[There is no subsection (d).]
(e) At any time the principal of a school is presented with an order of a probate and family court judge which prohibits the distribution of information pursuant to this section the school shall immediately cease to provide said information and shall notify the requesting parent that the distribution of information shall cease.
(f) The principal of each public elementary and secondary school shall designate a staff member whose duties shall include the proper implementation of this section.
[There is no subsection (g).]
(h) The department of education shall promulgate regulations to implement the provisions of this section. Said regulations shall include provisions which assure that the information referred to in this section is properly marked to indicate that said information may not be used to support admission of the child to another school."

MASSACHUSETTS DEPARTMENT OF EDUCATION REGULATION: 603 CMR 23.07(5): "Access Procedures for Non-Custodial Parents. As required by M.G.L. c. 71, § 34H, a non-custodial parent may have access to the student record in accordance with the following provisions.
(a) A non-custodial parent is eligible to obtain access to the student record unless:
the parent has been denied legal custody or has been ordered to supervised visitation, based on a threat to the safety of the student and the threat is specifically noted in the order pertaining to custody or supervised visitation, or
the parent has been denied visitation, or
the parent's access to the student has been restricted by a temporary or permanent protective order, unless the protective order (or any subsequent order modifying the protective order) specifically allows access to the information contained in the student record, or
there is an order of a probate and family court judge which prohibits the distribution of student records to the parent.
(b) The school shall place in the student's record documents indicating that a non-custodial parent's access to the student's record is limited or restricted pursuant to 603 CMR 23.07(5)(a). (c) In order to obtain access, the non-custodial parent must submit a written request for the student record to the school principal.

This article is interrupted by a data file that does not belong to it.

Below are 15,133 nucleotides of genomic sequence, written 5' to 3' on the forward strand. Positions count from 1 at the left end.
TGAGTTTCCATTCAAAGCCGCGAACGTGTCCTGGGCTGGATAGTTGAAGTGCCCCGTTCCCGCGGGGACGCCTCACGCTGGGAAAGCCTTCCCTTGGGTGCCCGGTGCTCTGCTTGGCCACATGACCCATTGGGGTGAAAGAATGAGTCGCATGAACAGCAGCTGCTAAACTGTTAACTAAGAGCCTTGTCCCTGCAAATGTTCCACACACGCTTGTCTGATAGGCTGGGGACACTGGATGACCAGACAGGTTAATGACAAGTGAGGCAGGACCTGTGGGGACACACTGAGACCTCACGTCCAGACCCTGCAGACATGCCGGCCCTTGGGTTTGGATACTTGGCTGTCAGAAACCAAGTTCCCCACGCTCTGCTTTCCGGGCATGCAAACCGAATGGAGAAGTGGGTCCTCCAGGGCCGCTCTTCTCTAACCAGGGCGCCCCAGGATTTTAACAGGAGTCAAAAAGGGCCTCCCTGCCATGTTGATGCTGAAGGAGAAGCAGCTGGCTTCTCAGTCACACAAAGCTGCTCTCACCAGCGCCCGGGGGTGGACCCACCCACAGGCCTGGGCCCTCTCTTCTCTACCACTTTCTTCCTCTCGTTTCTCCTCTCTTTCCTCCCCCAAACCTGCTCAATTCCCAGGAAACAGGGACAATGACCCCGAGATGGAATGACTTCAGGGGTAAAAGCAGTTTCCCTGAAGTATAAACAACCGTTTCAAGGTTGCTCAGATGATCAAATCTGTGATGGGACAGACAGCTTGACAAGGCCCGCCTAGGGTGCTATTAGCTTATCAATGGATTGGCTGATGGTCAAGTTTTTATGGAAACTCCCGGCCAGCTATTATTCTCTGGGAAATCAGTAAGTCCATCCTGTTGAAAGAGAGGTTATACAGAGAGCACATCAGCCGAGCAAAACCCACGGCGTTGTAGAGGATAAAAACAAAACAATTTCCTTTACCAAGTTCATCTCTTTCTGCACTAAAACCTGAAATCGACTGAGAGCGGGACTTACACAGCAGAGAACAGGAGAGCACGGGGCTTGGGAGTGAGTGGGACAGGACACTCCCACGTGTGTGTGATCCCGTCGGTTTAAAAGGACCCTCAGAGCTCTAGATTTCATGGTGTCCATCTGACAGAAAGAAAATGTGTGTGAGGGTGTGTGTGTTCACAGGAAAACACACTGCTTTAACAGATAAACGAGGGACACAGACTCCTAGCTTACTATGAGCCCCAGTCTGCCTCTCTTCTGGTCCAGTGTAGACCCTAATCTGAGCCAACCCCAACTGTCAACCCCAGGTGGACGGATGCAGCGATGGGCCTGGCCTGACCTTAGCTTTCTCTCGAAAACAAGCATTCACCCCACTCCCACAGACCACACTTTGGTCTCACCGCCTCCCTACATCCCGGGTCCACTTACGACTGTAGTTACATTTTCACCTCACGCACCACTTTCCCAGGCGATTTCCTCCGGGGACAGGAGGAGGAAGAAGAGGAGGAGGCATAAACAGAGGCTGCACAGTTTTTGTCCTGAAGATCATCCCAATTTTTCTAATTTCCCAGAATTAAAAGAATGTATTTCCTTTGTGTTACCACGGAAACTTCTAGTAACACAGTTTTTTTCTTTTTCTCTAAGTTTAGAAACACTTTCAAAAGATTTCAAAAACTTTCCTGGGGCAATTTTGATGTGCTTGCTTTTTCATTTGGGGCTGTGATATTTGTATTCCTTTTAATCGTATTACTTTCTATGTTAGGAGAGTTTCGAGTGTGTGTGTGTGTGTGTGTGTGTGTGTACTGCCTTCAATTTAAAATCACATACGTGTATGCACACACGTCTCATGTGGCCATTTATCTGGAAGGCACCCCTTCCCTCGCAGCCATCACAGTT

(d) Upon receipt of the request the school must immediately notify the custodial parent by certified and first class mail, in English and the primary language of the custodial parent, that it will provide the non-custodial parent with access after 21 days, unless the custodial parent provides the principal with documentation that the non-custodial parent is not eligible to obtain access as set forth in 603 CMR 23.07 (5)(a).
(e) The school must delete all electronic and postal address and telephone number information relating to either work or home locations of the custodial parent from student records provided to non-custodial parents. In addition, such records must be marked to indicate that they shall not be used to enroll the student in another school.
(f) Upon receipt of a court order that prohibits the distribution of information pursuant to G.L. c. 71, §34H, the school shall notify the non-custodial parent that it shall cease to provide access to the student record to the non-custodial parent."

1 comment:

David said...

Is there any law regarding sleeping arrangements for a noncustodial parent which the younger daughter the fathers house. Is there a requirement were a door has to be in place. My daughters mother is complaining that she doesn't have a door. My daughter is 5 years old and she sleeps over once every other weekend. Need help with any standard law in Mass. regarding sleeping arrangements. Thank you!